LG 47LM760T 47in LED TV review
47in, Analogue, Freeview HD, 1,920x1,080 resolution, 3D: yes, 4x HDMI
For this review we tested the 47in model in the 760T range, but it's also available in 42in (42LM760T) and 55in (55LM760T) screen sizes. All models have identical specifications except for their dimensions and power usage. We're confident that image quality will be practically identical across the range.
LG has packed lots of features in to the razor-thin frame of the 47LM760T, features such as internet services, networked media playback, USB recording and a host of image-enhancing technologies. There are also 42in and 55in models, which sell for about £1,299 and £2,099 respectively.
Even with such svelte dimensions, there’s ample connectivity around the back, and Wi-Fi’s included as standard, so you won’t need an extra dongle to get online. LG’s Smart TV system should give you plenty of reasons to get connected, because it’s jam packed with services such as BBC iPlayer, YouTube, Twitter, FaceBook and Picasa, all of which are preinstalled. You can also download additional apps (including Netflix’ on-demand movies) from the Premium section. There’s a lot of content aimed at children and families too.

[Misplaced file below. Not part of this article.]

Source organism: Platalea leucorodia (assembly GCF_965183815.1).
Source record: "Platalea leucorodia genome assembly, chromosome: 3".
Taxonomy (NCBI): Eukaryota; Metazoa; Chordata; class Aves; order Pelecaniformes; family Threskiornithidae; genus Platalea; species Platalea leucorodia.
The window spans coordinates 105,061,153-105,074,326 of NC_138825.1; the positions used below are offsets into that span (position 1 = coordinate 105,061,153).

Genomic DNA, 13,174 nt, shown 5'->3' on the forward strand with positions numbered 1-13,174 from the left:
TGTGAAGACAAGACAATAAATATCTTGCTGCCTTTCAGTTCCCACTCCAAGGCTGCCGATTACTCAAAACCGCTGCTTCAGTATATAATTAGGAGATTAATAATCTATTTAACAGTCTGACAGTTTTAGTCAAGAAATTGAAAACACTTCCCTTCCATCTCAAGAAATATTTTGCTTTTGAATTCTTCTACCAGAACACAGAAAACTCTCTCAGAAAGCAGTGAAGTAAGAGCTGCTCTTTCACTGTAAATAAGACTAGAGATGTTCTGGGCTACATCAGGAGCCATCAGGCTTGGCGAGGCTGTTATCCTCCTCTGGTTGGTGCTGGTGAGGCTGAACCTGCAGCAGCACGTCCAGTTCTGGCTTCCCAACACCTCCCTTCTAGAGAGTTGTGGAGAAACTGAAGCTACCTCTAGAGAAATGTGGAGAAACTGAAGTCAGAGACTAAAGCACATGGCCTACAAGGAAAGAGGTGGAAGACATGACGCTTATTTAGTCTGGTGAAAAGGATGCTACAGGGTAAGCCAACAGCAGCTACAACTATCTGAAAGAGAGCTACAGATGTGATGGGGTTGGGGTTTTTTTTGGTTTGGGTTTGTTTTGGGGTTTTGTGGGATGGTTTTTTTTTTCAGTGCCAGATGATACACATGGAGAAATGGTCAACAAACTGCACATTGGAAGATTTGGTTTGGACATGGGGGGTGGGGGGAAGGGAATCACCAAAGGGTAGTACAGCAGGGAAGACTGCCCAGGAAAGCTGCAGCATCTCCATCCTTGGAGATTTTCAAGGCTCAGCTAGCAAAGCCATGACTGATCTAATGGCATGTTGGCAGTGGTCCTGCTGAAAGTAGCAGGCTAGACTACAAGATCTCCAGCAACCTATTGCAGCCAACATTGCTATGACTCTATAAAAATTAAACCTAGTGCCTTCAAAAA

USB playback is par for the course, but USB recording is a welcome feature. You’ll need a hard disk larger than 40GB to get it working, but once set up you can record any Freeview program as you watch it, including HD. The only negative is the EPG, which doesn’t have a preview window or audio. This means you can’t watch or listen to a programme while browsing to see what else is on.
We like its comprehensive remote control, which is clear and easy to understand. Its number keys are luminescent, but we’d have preferred fully backlit keys considering the 47LM760T’s price. It also has a second remote called the Magic Wand, which works like the Nintendo Wii’s Wiimote. It’s most useful for navigating the TV’s web browser, but its lack of pointless buttons also makes it ideal for children.
The LM760T excels at passive 3D, and it uses glasses that require no maintenance and cost much less than their active-shutter counterparts. 3D video looked pin-sharp and incredibly bright. We saw no crosstalk at all, and its punchy colours did a good job of balancing out the glasses’ dark tint.
This impressive form continues in 2D mode, which has vivid colours and sharp edges. There are several colour presets to choose from, as well as a long list of image enhancement options that include edge sharpening, dynamic contrast and motion smoothing. A simple setup wizard lets you choose between different settings using thumbnail previews, which is a great alternative for anyone that isn’t too technical. Because of its local dimming LED backlight, darker scenes had plenty of depth without sacrificing bright whites.
When you’re spending £1600 on a TV, you’ll want the best of everything and the LM760T certainly delivers. You’ll need to do some tweaking to get the most from the panel, but its internet services are up there with the best and the design is top notch. Many people prefer passive 3D to active shutter, so if you’re looking to upgrade your home theatre to 3D, this is a good option. If you’re looking to spend a little less, check out the cheaper LG 42LM670T.